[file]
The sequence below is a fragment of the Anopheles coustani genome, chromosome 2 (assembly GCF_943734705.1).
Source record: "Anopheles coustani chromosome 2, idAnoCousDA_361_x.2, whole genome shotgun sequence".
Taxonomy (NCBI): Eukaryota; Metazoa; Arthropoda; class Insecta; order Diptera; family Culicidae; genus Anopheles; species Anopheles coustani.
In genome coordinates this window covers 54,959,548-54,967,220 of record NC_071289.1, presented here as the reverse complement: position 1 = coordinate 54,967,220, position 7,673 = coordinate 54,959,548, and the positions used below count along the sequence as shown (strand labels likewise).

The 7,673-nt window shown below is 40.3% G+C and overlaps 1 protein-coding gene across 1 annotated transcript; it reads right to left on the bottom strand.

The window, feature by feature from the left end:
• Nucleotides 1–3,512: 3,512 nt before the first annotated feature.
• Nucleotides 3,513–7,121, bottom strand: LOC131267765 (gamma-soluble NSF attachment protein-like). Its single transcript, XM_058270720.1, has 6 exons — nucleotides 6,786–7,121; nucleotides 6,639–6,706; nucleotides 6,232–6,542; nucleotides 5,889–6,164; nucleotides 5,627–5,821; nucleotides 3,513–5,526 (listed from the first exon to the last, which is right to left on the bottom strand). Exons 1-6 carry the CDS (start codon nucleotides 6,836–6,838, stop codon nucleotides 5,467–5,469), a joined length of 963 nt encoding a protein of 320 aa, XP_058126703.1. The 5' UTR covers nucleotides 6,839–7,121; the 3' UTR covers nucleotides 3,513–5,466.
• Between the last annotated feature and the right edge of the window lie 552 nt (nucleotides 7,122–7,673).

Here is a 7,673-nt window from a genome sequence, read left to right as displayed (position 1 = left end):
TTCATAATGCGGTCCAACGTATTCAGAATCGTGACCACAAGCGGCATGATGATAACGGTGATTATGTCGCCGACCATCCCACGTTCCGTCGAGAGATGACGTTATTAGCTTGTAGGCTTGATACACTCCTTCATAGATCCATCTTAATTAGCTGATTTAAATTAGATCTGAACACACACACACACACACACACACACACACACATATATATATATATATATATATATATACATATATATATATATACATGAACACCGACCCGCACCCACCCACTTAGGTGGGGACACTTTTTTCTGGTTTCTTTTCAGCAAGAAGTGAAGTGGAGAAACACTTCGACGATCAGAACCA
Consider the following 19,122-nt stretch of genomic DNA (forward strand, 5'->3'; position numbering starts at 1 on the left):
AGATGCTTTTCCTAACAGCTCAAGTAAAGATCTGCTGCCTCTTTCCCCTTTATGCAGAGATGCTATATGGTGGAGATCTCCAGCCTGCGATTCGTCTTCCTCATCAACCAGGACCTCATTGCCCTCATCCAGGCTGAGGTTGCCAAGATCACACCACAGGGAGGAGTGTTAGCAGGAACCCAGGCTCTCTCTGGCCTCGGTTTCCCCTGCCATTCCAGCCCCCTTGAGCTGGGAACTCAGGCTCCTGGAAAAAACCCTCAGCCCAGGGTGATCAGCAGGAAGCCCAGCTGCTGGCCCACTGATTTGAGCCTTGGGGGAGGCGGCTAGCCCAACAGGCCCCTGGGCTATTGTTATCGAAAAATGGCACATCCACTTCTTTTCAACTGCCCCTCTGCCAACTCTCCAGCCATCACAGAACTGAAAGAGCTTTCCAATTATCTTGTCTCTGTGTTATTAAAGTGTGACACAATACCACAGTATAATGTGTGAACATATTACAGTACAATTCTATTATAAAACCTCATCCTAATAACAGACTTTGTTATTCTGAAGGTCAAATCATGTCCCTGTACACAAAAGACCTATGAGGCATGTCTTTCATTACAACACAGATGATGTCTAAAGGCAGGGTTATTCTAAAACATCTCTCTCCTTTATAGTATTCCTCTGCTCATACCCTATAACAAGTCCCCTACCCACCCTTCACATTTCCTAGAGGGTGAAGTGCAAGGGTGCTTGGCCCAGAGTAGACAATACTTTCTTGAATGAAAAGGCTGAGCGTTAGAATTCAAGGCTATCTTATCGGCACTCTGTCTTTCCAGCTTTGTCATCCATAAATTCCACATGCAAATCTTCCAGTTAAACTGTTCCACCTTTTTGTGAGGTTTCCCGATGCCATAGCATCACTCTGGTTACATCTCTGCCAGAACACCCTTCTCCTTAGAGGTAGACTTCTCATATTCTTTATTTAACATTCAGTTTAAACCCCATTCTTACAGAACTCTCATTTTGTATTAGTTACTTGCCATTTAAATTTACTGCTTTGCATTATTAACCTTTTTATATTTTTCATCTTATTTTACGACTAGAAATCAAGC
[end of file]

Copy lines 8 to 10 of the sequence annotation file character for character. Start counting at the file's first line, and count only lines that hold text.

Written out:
• Nucleotides 3,513–7,121, bottom strand: LOC131267765 (gamma-soluble NSF attachment protein-like). Its single transcript, XM_058270720.1, has 6 exons — nucleotides 6,786–7,121; nucleotides 6,639–6,706; nucleotides 6,232–6,542; nucleotides 5,889–6,164; nucleotides 5,627–5,821; nucleotides 3,513–5,526 (listed from the first exon to the last, which is right to left on the bottom strand). Exons 1-6 carry the CDS (start codon nucleotides 6,836–6,838, stop codon nucleotides 5,467–5,469), a joined length of 963 nt encoding a protein of 320 aa, XP_058126703.1. The 5' UTR covers nucleotides 6,839–7,121; the 3' UTR covers nucleotides 3,513–5,466.
• Between the last annotated feature and the right edge of the window lie 552 nt (nucleotides 7,122–7,673).

Here is a 7,673-nt window from a genome sequence, read left to right as displayed (position 1 = left end):